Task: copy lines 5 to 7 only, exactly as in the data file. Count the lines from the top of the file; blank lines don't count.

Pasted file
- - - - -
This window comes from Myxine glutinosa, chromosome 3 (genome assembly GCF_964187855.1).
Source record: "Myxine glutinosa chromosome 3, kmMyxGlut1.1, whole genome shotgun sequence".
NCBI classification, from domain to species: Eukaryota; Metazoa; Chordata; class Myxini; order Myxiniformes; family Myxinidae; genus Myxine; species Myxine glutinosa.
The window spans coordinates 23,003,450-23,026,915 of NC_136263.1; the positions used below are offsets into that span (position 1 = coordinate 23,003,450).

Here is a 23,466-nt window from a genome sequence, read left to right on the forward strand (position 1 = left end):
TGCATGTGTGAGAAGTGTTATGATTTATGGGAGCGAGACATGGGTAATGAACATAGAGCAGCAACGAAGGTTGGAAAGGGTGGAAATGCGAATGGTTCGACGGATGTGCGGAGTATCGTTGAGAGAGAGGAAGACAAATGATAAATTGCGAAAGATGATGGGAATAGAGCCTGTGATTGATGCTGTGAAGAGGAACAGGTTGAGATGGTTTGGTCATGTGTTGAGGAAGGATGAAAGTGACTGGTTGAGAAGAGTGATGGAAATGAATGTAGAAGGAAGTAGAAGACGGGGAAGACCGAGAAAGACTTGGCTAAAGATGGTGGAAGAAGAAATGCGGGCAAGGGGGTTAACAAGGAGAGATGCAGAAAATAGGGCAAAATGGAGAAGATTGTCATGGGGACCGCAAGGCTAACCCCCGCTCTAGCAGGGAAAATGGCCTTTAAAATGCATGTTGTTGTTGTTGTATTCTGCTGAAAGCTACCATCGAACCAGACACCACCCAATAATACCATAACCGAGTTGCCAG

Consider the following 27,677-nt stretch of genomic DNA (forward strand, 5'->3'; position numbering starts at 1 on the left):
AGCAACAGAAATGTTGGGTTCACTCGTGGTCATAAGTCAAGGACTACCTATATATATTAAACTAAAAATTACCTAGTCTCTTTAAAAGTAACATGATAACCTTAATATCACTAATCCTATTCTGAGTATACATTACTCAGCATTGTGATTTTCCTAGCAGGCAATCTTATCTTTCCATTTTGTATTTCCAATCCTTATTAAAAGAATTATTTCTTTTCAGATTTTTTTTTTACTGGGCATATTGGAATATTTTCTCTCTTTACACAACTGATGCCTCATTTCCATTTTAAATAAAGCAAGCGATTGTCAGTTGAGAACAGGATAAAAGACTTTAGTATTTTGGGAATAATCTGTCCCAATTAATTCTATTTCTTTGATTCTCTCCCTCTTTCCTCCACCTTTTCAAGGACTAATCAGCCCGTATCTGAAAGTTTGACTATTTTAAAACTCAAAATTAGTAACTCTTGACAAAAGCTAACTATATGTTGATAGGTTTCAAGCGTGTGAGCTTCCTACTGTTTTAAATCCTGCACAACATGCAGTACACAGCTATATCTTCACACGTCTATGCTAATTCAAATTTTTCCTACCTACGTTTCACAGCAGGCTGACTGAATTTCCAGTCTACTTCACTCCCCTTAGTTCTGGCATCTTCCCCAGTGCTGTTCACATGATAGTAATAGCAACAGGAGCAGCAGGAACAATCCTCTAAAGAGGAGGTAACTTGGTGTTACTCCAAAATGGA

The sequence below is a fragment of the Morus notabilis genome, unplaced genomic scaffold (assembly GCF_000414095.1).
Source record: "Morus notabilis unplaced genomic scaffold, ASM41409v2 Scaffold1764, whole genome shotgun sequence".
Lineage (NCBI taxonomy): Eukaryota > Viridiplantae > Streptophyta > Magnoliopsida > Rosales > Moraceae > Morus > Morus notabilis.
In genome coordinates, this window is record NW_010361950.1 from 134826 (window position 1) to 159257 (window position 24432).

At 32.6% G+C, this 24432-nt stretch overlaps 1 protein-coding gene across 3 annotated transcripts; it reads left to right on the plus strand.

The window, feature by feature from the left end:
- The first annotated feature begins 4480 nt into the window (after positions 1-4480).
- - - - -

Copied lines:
Here is a 23,466-nt window from a genome sequence, read left to right on the forward strand (position 1 = left end):
TGCATGTGTGAGAAGTGTTATGATTTATGGGAGCGAGACATGGGTAATGAACATAGAGCAGCAACGAAGGTTGGAAAGGGTGGAAATGCGAATGGTTCGACGGATGTGCGGAGTATCGTTGAGAGAGAGGAAGACAAATGATAAATTGCGAAAGATGATGGGAATAGAGCCTGTGATTGATGCTGTGAAGAGGAACAGGTTGAGATGGTTTGGTCATGTGTTGAGGAAGGATGAAAGTGACTGGTTGAGAAGAGTGATGGAAATGAATGTAGAAGGAAGTAGAAGACGGGGAAGACCGAGAAAGACTTGGCTAAAGATGGTGGAAGAAGAAATGCGGGCAAGGGGGTTAACAAGGAGAGATGCAGAAAATAGGGCAAAATGGAGAAGATTGTCATGGGGACCGCAAGGCTAACCCCCGCTCTAGCAGGGAAAATGGCCTTTAAAATGCATGTTGTTGTTGTTGTATTCTGCTGAAAGCTACCATCGAACCAGACACCACCCAATAATACCATAACCGAGTTGCCAG

Consider the following 27,677-nt stretch of genomic DNA (forward strand, 5'->3'; position numbering starts at 1 on the left):